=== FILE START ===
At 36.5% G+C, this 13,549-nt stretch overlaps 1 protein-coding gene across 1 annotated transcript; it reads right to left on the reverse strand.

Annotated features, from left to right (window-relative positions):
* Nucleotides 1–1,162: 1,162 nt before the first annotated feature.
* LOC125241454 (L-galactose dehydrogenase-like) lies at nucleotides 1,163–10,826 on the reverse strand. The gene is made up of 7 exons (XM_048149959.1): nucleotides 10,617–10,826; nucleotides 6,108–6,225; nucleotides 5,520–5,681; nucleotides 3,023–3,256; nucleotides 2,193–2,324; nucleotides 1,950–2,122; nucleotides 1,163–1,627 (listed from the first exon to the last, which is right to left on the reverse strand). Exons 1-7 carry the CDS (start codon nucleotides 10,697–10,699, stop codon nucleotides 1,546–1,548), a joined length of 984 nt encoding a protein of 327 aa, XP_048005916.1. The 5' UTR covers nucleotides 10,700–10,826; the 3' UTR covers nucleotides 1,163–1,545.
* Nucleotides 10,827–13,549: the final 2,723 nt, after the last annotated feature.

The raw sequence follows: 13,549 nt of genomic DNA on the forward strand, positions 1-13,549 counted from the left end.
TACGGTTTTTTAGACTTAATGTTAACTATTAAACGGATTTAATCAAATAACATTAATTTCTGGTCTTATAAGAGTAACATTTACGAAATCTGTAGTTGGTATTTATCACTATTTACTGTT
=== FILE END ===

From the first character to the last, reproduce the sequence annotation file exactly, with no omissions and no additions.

At 36.5% G+C, this 13,549-nt stretch overlaps 1 protein-coding gene across 1 annotated transcript; it reads right to left on the reverse strand.

Annotated features, from left to right (window-relative positions):
* Nucleotides 1–1,162: 1,162 nt before the first annotated feature.
* LOC125241454 (L-galactose dehydrogenase-like) lies at nucleotides 1,163–10,826 on the reverse strand. The gene is made up of 7 exons (XM_048149959.1): nucleotides 10,617–10,826; nucleotides 6,108–6,225; nucleotides 5,520–5,681; nucleotides 3,023–3,256; nucleotides 2,193–2,324; nucleotides 1,950–2,122; nucleotides 1,163–1,627 (listed from the first exon to the last, which is right to left on the reverse strand). Exons 1-7 carry the CDS (start codon nucleotides 10,697–10,699, stop codon nucleotides 1,546–1,548), a joined length of 984 nt encoding a protein of 327 aa, XP_048005916.1. The 5' UTR covers nucleotides 10,700–10,826; the 3' UTR covers nucleotides 1,163–1,545.
* Nucleotides 10,827–13,549: the final 2,723 nt, after the last annotated feature.

The raw sequence follows: 13,549 nt of genomic DNA on the forward strand, positions 1-13,549 counted from the left end.
TACGGTTTTTTAGACTTAATGTTAACTATTAAACGGATTTAATCAAATAACATTAATTTCTGGTCTTATAAGAGTAACATTTACGAAATCTGTAGTTGGTATTTATCACTATTTACTGTT